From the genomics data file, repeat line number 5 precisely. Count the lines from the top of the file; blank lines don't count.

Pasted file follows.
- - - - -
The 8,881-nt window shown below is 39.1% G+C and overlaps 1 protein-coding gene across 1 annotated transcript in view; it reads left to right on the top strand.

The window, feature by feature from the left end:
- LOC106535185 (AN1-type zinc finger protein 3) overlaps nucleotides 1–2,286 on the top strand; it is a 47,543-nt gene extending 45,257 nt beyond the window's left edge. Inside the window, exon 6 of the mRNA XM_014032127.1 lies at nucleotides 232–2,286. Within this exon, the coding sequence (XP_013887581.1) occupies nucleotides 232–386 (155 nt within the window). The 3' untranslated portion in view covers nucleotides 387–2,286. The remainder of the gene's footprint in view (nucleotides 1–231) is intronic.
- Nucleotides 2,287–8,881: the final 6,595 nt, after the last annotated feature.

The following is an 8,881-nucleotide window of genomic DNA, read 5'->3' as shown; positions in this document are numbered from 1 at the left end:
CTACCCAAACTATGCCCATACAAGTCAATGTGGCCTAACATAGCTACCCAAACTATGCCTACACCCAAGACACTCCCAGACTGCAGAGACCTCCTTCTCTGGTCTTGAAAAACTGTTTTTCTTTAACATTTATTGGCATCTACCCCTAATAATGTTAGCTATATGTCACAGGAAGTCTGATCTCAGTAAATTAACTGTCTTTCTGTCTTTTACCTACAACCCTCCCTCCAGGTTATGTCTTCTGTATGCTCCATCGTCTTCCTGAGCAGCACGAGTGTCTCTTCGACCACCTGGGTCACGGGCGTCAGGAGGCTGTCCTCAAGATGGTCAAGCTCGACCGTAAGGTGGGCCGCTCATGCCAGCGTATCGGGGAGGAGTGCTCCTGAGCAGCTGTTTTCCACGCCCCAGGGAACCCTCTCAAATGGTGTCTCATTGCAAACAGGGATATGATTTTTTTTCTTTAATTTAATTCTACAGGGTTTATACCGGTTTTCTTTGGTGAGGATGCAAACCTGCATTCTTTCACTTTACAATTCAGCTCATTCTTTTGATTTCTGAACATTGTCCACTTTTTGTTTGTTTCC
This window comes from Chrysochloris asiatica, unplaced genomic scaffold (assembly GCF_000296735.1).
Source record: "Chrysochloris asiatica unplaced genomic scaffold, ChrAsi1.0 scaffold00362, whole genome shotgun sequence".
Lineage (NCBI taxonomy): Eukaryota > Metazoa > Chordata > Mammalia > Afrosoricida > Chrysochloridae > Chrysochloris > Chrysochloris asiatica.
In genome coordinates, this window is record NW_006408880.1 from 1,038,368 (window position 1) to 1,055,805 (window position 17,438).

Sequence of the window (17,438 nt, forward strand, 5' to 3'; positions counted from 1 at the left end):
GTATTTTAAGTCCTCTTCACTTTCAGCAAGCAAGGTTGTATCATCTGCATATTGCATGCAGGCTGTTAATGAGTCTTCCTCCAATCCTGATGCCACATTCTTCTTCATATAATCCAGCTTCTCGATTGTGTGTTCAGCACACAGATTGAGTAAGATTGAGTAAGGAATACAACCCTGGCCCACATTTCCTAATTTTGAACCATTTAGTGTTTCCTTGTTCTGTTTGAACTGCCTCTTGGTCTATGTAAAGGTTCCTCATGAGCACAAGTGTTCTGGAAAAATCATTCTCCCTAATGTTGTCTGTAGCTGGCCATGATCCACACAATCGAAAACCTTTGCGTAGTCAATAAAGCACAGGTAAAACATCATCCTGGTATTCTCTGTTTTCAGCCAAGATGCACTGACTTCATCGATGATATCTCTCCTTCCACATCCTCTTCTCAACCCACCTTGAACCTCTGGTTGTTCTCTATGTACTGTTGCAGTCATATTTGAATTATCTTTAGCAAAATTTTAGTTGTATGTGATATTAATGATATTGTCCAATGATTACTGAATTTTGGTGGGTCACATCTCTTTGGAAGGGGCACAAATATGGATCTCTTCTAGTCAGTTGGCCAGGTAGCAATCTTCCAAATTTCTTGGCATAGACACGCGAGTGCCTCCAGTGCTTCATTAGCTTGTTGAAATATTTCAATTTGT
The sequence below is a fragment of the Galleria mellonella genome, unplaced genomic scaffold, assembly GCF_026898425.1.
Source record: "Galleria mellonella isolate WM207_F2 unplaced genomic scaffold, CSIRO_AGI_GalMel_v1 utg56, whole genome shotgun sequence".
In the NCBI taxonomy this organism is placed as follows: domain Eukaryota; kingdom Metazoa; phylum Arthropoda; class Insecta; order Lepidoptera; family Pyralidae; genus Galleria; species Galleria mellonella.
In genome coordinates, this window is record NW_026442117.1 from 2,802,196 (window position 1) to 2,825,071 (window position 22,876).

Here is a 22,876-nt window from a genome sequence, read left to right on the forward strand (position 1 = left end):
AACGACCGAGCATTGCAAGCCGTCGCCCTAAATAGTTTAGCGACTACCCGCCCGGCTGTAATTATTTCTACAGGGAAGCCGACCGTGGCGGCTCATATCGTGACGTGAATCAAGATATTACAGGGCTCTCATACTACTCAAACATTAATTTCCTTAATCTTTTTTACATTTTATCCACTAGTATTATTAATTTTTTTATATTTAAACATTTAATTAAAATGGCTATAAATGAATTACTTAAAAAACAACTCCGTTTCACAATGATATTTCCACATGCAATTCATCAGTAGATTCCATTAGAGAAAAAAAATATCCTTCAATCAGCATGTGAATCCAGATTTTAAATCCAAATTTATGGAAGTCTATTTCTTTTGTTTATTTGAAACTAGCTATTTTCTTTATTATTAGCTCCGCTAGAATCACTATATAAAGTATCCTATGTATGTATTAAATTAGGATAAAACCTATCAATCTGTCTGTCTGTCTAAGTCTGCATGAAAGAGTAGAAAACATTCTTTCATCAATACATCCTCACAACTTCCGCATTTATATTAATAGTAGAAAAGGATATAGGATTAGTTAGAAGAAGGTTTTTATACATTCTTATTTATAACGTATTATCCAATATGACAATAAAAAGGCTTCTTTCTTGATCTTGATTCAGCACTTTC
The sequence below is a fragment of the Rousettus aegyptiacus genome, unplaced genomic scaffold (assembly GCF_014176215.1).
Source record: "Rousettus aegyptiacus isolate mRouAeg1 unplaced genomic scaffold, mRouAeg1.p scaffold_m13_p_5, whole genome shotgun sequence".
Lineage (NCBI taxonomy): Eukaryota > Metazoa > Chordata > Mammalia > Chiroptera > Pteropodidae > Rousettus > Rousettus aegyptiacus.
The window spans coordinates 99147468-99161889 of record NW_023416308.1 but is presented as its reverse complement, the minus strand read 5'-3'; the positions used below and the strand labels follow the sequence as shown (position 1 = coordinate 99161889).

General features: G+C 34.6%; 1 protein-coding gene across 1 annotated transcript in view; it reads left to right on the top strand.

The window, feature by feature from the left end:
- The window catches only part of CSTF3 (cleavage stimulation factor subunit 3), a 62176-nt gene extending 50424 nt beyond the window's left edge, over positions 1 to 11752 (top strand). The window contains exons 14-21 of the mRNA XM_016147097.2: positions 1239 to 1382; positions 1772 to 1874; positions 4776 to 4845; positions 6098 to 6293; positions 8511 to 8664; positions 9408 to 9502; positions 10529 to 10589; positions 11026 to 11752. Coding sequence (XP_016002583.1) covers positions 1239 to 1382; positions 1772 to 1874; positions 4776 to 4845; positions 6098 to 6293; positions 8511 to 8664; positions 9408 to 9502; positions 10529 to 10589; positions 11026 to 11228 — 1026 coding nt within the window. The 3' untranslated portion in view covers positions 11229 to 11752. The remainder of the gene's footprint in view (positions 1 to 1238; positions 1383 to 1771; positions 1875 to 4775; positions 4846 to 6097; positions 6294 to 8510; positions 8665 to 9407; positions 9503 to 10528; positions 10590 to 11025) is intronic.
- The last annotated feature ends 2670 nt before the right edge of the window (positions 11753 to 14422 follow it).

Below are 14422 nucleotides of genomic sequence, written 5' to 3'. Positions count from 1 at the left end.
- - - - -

The following is an 8,881-nucleotide window of genomic DNA, read 5'->3' as shown; positions in this document are numbered from 1 at the left end: